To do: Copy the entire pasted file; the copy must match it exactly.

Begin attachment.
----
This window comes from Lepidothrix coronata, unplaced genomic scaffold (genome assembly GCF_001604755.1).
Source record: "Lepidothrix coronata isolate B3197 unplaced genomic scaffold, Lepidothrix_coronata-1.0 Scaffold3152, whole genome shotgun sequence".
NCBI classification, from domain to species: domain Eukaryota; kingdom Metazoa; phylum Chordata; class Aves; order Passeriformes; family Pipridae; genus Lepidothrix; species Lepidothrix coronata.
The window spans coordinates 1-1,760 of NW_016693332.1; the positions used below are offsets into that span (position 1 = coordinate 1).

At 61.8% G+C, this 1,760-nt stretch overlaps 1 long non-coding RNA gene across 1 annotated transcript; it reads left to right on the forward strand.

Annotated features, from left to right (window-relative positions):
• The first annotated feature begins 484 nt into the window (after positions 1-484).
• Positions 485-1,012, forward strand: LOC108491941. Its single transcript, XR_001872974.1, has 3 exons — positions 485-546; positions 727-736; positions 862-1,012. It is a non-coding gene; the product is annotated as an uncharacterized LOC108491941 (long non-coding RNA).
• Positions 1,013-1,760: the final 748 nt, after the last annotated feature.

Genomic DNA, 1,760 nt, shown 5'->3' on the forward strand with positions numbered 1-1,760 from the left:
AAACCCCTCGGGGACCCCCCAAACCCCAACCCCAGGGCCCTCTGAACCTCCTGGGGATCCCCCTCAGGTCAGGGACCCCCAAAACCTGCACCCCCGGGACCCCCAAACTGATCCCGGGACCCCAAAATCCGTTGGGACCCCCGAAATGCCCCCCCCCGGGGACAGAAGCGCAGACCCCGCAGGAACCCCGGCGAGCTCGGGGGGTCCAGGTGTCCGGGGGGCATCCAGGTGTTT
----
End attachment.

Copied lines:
This window comes from Lepidothrix coronata, unplaced genomic scaffold (genome assembly GCF_001604755.1).
Source record: "Lepidothrix coronata isolate B3197 unplaced genomic scaffold, Lepidothrix_coronata-1.0 Scaffold3152, whole genome shotgun sequence".
NCBI classification, from domain to species: domain Eukaryota; kingdom Metazoa; phylum Chordata; class Aves; order Passeriformes; family Pipridae; genus Lepidothrix; species Lepidothrix coronata.
The window spans coordinates 1-1,760 of NW_016693332.1; the positions used below are offsets into that span (position 1 = coordinate 1).

At 61.8% G+C, this 1,760-nt stretch overlaps 1 long non-coding RNA gene across 1 annotated transcript; it reads left to right on the forward strand.

Annotated features, from left to right (window-relative positions):
• The first annotated feature begins 484 nt into the window (after positions 1-484).
• Positions 485-1,012, forward strand: LOC108491941. Its single transcript, XR_001872974.1, has 3 exons — positions 485-546; positions 727-736; positions 862-1,012. It is a non-coding gene; the product is annotated as an uncharacterized LOC108491941 (long non-coding RNA).
• Positions 1,013-1,760: the final 748 nt, after the last annotated feature.

Genomic DNA, 1,760 nt, shown 5'->3' on the forward strand with positions numbered 1-1,760 from the left:
AAACCCCTCGGGGACCCCCCAAACCCCAACCCCAGGGCCCTCTGAACCTCCTGGGGATCCCCCTCAGGTCAGGGACCCCCAAAACCTGCACCCCCGGGACCCCCAAACTGATCCCGGGACCCCAAAATCCGTTGGGACCCCCGAAATGCCCCCCCCCGGGGACAGAAGCGCAGACCCCGCAGGAACCCCGGCGAGCTCGGGGGGTCCAGGTGTCCGGGGGGCATCCAGGTGTTT